Pupils should be able to explain this effect to their group( potentially with a food web)

Group 4 –What pests are problematic for farmers producing wheat?

Ask pupils to consider what pests could cause problems for producers of wheat.


The following link will provide specific examples to list www.grainchain.com/14-to-16/farming/pests-and-pesticides.aspx

Group 5 – Alternatives to pesticides.

Pupils should be given some information on alternative solutions to pest problems, e.g. the use of biological control. Pupils must be able to explain briefly how this works and they must compile a list of advantages and disadvantages of using this as an alternative to pesticides.

Group 6 –Organic or Inorganic?

Provide pupils with information on organic and inorganic fertilisers. They must compile a list of advantages and disadvantages on this area.











Topic outline

Suggested teaching and homework activities

Suggested resources

Points to note




After an appropriate length of time ‘experts’ return to their original groups to feedback on the work they have been doing. As a team they must complete an unseen worksheet based on the work conducted in each of the areas.

Ask pupils if they can think of any other problems pesticides may cause. Discuss the main problems arising such as Bioaccumulation and Biomagnification – there are some useful animations available on the internet (for example www.youtube.com/watch?v=e5p-uoklxla)

Alternatively you could use the class to demonstrate the process through role play.

Mobility and effect on non target species can also be discussed.

Pupils should then complete a table outlining the benefits and risks of using chemicals to increase yields.

Finally pupils can consider the costs associated with wheat production to include soil preparation, spraying, application of fertilisers, harvesting and the effect of the weather. This could be completed as a piece of extended writing.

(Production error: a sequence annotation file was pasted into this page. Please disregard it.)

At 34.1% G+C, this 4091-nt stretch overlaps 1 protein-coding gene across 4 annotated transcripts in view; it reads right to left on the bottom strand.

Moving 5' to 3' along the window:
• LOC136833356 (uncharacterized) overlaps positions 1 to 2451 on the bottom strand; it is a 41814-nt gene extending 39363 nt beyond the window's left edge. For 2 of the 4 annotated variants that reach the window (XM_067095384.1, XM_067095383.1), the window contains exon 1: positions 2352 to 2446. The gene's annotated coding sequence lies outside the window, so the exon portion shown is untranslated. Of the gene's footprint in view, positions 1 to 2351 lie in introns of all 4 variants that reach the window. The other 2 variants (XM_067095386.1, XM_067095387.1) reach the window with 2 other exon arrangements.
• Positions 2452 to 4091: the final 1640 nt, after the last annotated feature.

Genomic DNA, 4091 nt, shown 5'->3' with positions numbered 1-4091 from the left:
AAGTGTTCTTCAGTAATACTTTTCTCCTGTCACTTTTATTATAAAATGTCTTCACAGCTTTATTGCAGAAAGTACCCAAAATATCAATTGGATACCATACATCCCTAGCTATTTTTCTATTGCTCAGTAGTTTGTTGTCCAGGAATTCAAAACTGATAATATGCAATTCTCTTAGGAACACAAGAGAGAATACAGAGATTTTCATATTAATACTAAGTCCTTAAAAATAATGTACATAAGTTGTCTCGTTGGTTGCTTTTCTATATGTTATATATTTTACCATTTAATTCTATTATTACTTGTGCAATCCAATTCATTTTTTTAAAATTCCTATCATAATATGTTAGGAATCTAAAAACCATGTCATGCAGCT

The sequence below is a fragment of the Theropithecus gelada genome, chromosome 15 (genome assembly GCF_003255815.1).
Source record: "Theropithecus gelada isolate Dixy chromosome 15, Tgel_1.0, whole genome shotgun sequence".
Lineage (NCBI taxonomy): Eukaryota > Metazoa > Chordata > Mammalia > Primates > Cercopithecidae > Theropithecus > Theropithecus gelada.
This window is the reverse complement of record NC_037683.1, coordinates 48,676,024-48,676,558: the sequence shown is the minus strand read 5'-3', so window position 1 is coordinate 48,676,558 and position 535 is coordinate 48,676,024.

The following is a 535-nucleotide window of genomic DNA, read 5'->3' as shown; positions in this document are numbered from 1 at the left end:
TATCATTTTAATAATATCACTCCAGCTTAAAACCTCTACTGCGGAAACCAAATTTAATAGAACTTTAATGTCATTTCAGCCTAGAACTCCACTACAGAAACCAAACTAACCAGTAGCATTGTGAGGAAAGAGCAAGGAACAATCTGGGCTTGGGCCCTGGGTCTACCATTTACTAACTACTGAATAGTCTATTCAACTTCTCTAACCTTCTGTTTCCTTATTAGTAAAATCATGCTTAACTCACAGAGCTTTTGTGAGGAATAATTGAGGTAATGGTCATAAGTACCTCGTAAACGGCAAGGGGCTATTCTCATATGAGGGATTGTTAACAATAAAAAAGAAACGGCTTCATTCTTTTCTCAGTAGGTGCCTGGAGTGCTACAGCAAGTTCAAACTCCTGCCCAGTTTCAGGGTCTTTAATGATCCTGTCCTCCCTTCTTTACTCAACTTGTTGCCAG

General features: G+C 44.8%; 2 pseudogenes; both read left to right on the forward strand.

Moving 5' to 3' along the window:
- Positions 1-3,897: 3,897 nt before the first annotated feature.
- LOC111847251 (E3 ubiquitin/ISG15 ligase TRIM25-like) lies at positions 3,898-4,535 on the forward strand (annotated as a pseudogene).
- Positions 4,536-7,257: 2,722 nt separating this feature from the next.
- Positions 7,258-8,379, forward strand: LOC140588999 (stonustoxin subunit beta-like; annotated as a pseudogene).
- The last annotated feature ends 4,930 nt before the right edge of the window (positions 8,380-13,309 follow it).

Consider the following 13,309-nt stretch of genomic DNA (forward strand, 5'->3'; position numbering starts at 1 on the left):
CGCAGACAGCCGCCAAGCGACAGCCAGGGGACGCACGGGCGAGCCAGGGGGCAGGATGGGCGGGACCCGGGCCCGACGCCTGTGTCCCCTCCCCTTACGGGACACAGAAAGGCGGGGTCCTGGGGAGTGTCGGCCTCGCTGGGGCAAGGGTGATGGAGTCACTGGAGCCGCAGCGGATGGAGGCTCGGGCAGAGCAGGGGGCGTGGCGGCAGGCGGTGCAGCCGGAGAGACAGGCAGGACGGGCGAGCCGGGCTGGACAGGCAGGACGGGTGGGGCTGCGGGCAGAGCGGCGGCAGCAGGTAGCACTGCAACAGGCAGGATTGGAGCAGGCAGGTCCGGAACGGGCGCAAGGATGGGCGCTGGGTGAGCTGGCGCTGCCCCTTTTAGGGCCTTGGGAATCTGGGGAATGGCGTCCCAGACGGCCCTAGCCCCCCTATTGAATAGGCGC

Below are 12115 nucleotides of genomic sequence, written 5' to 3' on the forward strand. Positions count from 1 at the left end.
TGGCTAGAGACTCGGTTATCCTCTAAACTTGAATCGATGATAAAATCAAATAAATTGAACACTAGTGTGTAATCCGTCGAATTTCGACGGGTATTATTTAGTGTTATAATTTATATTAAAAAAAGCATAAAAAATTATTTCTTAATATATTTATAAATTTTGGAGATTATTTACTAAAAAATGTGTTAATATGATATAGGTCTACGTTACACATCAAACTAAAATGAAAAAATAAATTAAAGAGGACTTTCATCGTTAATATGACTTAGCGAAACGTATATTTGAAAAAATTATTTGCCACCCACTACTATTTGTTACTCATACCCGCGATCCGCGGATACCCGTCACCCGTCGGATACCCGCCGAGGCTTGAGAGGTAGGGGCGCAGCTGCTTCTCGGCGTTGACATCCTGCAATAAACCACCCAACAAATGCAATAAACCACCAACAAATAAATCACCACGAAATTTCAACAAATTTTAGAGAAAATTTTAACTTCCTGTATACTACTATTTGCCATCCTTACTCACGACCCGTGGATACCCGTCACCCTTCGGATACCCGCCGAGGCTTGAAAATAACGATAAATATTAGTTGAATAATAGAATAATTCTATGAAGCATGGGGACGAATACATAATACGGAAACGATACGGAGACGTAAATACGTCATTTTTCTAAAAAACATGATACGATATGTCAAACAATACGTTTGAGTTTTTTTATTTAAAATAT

Define the term organic and inorganic farming. Pupils should then be given 2 case studies, describing the techniques used by two different farmers, each trying to gain approval to sell their crops as an organic product. Pupils must decide which of the two farmers meets more criteria and highlight the areas which they believe would not be suitable for an organic farm.









Lesson 4: Rearing cattle for milk
Suggested Teaching Time: 1 Hour


Topic outline

Suggested teaching and homework activities

Suggested resources

Points to note

Rearing cattle for milk

Produce an information sheet which shows a picture of different breeds of cattle accompanied with a paragraph describing that breed. Pupils should read the information sheet and pick out the cattle they believe would a good choice for a farmer wishing to start up a dairy farm, pupils should be encouraged to give a reason for the choices made. Cattle to include Ayrshire Cow, Brown Swiss cow, Jersey, Holstein, Guernsey, Friesian, Aberdeen Angus, Highland, Belted Galloway and Hereford.

Information can be found at the following website www.animalcorner.co.uk/farm/cows/cow_breeds.html

Pupils should then list the desirable features required for cattle used in milk production.


Introduce pupils to rearing cattle for milk through a series of Power Points available at www.foodafactoflife.org.uk

There are a number of useful resources including:

An Introduction to Dairy Farming,

Health and Welfare of Cows and

Dairy Farming Case Study.

These resources are free and can be modified to produce a Power Point that suits.


www.foodafactoflife.org.uk/sheet.aspx?siteid=19§ionid=92&contentid=416

A series of videos on all aspects of dairy farming including welfare issues is also available. Ensure pupils understand how the industry is regulated with regards to animal welfare issues.

Include in this the factors that affect animal growth (temperature, shelter, food, water and disease).

Downloadable resources available at



www.dairyco.net/library/school-milk/dairy-production/dairy-production.aspx







Topic outline

Suggested teaching and homework activities

Suggested resources

Points to note




Pupils should use the knowledge gained to complete a piece of extended writing to describe how a farmer could increase the productivity of his herd?